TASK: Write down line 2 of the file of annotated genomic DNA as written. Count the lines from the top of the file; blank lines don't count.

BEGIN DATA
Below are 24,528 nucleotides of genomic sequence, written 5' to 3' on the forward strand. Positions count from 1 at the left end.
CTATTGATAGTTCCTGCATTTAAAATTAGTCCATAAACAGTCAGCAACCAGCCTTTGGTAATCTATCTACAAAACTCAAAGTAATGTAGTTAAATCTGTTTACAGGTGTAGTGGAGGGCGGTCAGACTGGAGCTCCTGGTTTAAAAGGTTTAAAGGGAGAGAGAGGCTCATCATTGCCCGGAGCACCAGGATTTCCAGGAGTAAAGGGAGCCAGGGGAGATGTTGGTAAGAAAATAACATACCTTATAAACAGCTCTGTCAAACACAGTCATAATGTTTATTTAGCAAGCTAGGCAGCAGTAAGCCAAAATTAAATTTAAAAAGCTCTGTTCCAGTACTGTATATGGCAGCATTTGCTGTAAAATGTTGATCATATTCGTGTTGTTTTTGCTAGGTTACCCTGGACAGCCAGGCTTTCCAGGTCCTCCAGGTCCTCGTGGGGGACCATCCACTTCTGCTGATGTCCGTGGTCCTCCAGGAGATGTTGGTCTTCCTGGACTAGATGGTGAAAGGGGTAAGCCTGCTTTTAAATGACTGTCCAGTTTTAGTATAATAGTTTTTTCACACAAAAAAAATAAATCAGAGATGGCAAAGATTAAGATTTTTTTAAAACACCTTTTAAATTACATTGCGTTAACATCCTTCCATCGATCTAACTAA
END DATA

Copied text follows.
CTATTGATAGTTCCTGCATTTAAAATTAGTCCATAAACAGTCAGCAACCAGCCTTTGGTAATCTATCTACAAAACTCAAAGTAATGTAGTTAAATCTGTTTACAGGTGTAGTGGAGGGCGGTCAGACTGGAGCTCCTGGTTTAAAAGGTTTAAAGGGAGAGAGAGGCTCATCATTGCCCGGAGCACCAGGATTTCCAGGAGTAAAGGGAGCCAGGGGAGATGTTGGTAAGAAAATAACATACCTTATAAACAGCTCTGTCAAACACAGTCATAATGTTTATTTAGCAAGCTAGGCAGCAGTAAGCCAAAATTAAATTTAAAAAGCTCTGTTCCAGTACTGTATATGGCAGCATTTGCTGTAAAATGTTGATCATATTCGTGTTGTTTTTGCTAGGTTACCCTGGACAGCCAGGCTTTCCAGGTCCTCCAGGTCCTCGTGGGGGACCATCCACTTCTGCTGATGTCCGTGGTCCTCCAGGAGATGTTGGTCTTCCTGGACTAGATGGTGAAAGGGGTAAGCCTGCTTTTAAATGACTGTCCAGTTTTAGTATAATAGTTTTTTCACACAAAAAAAATAAATCAGAGATGGCAAAGATTAAGATTTTTTTAAAACACCTTTTAAATTACATTGCGTTAACATCCTTCCATCGATCTAACTAA